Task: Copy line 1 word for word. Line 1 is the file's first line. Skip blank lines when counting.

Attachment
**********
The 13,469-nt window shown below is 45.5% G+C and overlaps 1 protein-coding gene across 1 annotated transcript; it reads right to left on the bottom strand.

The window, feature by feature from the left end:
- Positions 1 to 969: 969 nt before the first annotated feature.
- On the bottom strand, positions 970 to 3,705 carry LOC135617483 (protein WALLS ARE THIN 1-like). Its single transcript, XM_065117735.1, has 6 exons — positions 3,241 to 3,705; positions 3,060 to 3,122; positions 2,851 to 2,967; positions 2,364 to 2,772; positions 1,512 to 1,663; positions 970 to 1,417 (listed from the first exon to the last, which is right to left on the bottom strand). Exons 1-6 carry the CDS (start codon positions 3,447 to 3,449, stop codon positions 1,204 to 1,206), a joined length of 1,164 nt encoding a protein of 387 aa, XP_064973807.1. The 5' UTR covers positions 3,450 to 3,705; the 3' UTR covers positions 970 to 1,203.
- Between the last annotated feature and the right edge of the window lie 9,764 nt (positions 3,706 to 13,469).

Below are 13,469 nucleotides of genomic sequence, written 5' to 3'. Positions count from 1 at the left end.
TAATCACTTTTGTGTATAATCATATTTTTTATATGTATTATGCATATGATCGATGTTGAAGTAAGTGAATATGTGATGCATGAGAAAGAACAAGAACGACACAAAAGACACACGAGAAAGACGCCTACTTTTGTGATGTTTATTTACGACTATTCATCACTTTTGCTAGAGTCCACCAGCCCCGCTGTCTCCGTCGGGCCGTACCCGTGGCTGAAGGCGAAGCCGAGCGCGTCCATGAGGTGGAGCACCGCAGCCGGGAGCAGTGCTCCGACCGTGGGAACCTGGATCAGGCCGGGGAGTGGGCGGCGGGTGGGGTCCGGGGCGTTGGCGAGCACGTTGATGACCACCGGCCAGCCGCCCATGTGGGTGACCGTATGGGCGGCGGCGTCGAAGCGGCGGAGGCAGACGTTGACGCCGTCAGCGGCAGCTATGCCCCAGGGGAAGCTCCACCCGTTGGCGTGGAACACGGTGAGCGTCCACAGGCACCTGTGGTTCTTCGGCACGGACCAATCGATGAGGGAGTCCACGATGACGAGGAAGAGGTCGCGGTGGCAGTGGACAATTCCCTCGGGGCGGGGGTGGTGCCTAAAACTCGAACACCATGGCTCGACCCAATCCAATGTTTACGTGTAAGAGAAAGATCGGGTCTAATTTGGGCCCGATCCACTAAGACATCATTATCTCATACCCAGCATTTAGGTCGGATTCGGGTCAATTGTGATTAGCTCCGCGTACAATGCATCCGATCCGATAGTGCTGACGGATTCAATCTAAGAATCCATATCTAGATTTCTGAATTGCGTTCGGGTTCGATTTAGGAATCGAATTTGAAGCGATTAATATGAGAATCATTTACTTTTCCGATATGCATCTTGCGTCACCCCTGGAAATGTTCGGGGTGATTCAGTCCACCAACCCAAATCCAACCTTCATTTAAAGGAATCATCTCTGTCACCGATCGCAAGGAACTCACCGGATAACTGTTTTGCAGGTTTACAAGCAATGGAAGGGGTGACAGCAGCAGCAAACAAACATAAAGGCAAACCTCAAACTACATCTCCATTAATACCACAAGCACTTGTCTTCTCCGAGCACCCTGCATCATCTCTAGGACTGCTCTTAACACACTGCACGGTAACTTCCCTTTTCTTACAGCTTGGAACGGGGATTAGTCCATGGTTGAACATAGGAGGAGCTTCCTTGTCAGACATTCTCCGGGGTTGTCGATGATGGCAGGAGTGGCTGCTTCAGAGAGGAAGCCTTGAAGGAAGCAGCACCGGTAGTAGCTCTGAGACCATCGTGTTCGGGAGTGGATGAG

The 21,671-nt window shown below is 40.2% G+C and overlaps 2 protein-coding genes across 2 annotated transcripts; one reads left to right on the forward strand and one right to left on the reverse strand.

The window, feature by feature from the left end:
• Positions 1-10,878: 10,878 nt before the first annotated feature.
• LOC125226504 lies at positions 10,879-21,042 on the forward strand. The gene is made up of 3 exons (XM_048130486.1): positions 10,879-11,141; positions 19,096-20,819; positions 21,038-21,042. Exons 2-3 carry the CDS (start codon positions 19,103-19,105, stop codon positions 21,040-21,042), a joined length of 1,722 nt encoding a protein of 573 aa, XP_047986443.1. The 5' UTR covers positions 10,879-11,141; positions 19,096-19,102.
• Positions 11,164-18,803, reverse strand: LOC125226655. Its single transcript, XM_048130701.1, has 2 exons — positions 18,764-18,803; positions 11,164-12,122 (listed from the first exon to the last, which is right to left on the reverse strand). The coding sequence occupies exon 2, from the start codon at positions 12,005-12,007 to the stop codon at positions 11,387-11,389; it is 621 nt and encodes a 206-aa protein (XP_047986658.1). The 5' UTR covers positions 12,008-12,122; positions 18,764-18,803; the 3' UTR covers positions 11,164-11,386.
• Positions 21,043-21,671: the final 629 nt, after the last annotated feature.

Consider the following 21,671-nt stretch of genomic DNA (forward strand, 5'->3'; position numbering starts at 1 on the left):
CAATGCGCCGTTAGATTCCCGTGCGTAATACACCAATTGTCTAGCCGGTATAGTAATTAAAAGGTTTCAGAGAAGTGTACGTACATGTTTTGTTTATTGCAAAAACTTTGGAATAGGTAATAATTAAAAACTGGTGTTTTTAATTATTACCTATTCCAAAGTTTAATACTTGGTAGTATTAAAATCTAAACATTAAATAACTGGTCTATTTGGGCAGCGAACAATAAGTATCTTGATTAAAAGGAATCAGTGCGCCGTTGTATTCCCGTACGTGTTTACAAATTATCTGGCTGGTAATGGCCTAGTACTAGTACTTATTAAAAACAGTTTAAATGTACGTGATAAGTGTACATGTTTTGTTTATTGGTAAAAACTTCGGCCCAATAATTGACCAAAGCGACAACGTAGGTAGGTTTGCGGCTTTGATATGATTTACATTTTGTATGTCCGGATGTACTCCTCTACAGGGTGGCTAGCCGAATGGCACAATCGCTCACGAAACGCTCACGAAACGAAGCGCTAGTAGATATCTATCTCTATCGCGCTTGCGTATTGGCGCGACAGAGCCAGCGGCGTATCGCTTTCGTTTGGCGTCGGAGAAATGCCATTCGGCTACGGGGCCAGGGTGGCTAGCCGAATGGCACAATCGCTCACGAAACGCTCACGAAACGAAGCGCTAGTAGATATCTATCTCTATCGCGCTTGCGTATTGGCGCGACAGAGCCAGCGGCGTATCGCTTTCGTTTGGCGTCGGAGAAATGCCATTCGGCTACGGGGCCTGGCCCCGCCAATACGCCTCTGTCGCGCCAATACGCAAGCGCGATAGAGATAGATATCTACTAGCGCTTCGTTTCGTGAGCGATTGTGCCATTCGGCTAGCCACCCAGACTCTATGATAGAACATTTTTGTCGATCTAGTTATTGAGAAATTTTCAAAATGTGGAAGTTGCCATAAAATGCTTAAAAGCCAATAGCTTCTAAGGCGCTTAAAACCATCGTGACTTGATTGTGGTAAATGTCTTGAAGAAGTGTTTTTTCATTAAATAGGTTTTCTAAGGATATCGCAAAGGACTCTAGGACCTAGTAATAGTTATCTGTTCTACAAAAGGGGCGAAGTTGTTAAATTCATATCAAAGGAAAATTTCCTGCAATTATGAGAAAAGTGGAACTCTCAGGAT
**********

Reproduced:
The 13,469-nt window shown below is 45.5% G+C and overlaps 1 protein-coding gene across 1 annotated transcript; it reads right to left on the bottom strand.